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The War of 1812 Bicentennial: The Archeology of a Maryland Hero
2012 Archeology Month

This year Maryland begins its bicentennial celebration of what many consider the "second war for American independence" The War of 1812. From reenactments to license plates, Marylander's are surrounded by images meant to invoke this momentous conflict. However, these contemporary tributes, celebrating Maryland's role in the Ware, are lacking in some critical aspects of realism. The crack of musekt fire and the roar of the canoon may be faithfully replicated, but - thankfully - no hurling projectile destroys property, or cuts short a promising life. In remembrance, the gallant and heroic obscure the gritty and hard aspects of the past.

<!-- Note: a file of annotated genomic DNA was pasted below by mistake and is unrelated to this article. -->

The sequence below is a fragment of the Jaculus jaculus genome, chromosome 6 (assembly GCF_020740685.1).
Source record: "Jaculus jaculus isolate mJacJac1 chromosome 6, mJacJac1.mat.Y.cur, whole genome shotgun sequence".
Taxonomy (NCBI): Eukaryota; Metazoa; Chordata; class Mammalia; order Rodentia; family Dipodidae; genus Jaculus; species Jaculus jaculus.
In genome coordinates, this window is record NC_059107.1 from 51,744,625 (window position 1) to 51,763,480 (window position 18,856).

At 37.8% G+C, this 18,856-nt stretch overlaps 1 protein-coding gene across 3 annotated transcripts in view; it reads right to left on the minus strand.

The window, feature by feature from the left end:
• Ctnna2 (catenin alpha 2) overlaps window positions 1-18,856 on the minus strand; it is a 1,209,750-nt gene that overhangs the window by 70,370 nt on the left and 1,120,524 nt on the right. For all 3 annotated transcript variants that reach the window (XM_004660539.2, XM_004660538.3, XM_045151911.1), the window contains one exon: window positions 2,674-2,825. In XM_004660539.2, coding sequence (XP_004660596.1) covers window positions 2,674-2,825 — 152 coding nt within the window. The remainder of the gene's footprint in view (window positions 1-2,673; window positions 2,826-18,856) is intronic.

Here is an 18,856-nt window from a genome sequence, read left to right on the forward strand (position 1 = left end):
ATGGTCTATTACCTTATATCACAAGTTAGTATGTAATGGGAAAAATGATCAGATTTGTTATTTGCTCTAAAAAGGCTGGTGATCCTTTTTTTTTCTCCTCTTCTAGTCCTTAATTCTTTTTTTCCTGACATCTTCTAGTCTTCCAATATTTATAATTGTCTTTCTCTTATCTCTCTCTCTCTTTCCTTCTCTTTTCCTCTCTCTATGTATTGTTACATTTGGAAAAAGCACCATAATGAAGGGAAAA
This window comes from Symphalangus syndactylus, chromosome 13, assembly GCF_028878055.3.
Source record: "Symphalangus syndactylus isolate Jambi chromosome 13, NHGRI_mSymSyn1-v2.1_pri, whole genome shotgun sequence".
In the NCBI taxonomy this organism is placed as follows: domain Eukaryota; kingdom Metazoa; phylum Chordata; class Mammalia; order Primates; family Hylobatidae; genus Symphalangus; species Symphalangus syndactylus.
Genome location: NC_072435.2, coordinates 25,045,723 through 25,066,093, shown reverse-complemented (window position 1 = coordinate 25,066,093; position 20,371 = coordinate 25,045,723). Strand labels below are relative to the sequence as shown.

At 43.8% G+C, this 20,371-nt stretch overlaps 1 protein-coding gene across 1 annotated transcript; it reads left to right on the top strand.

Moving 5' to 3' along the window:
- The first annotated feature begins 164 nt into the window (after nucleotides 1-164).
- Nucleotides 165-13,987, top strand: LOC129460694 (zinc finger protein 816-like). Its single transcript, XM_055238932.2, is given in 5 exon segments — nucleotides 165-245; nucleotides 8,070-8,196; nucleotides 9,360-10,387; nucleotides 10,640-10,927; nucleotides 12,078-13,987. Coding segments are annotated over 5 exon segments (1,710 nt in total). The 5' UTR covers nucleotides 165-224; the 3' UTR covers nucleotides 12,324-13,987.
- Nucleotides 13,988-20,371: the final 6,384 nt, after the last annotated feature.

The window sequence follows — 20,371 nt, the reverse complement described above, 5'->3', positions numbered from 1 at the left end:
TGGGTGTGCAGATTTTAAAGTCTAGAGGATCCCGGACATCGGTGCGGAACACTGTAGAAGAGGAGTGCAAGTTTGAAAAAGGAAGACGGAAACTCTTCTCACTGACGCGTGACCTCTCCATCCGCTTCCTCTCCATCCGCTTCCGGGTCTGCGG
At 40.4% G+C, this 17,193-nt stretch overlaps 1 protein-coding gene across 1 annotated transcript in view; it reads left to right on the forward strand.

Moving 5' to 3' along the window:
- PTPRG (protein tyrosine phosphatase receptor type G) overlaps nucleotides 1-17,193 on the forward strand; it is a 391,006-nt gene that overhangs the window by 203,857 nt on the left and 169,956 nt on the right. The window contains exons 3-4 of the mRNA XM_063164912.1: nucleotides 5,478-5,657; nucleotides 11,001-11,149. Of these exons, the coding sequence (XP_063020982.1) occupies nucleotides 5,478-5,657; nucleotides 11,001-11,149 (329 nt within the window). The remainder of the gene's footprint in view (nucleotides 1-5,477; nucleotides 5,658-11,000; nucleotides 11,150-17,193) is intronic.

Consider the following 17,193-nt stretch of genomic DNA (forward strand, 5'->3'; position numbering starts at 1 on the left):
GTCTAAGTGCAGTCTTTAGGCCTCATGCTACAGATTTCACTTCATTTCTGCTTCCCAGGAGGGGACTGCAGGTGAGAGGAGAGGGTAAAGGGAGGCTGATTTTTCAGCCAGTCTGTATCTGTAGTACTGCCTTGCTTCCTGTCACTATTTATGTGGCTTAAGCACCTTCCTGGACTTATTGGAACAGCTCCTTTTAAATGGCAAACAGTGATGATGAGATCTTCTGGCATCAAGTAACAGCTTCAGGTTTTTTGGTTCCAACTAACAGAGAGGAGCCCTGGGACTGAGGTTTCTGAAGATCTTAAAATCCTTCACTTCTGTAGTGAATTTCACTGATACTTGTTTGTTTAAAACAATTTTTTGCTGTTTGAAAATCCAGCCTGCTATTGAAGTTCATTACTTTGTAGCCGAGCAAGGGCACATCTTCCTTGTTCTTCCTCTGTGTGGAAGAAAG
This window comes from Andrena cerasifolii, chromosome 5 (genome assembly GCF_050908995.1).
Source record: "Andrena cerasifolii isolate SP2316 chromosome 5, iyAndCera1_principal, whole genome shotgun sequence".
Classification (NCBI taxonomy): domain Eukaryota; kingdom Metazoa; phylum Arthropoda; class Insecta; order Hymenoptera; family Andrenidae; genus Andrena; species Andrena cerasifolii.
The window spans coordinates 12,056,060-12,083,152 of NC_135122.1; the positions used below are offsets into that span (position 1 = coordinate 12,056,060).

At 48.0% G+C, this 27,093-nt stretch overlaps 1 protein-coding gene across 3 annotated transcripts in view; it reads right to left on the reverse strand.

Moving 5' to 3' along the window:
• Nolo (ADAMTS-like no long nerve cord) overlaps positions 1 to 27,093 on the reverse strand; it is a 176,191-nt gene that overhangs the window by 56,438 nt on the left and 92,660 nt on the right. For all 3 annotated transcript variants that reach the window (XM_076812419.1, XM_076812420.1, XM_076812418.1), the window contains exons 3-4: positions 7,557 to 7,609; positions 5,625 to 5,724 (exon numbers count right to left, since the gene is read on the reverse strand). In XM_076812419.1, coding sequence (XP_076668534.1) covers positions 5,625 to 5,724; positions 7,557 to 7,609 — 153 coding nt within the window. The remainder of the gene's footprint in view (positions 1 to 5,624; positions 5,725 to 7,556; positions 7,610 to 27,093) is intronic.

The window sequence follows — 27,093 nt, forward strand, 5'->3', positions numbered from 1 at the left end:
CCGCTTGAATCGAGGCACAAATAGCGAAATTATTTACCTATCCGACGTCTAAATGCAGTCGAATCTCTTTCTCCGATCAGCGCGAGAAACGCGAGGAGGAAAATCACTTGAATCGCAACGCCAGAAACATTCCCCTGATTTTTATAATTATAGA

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Table of Contents

  • Introduction. Charlie Hall

  • Maryland and the War of 1812.  Ralph E. Eshelman

  • Archeology of the War of 1812 on the Patuxent River. Susan Langley

  • Archaeological Investigations on the Trail of Joshua Barney. Richard Ervin

  • Recent Archaeological Studies of British Raiding in the Northern Chesapeake: Frenchtown, Georgetown, and Fredericktown. Troy Nowak

  • Fort Hollingsworth, 1813-1815. James. G. Gibb

  • Military Terrain Analysis, Four Maritime Battles of the War of 1812. Chris Espenshade

  • "We Found this Place Completely Deserted": An Archaeological Perspective on the War of 1812 at Nottingham. Michael Lucas

  • Old Fort Stokes May Be the Only Earthen War of 1812 Fort on Maryland's Eastern Shore. Andrew Stout

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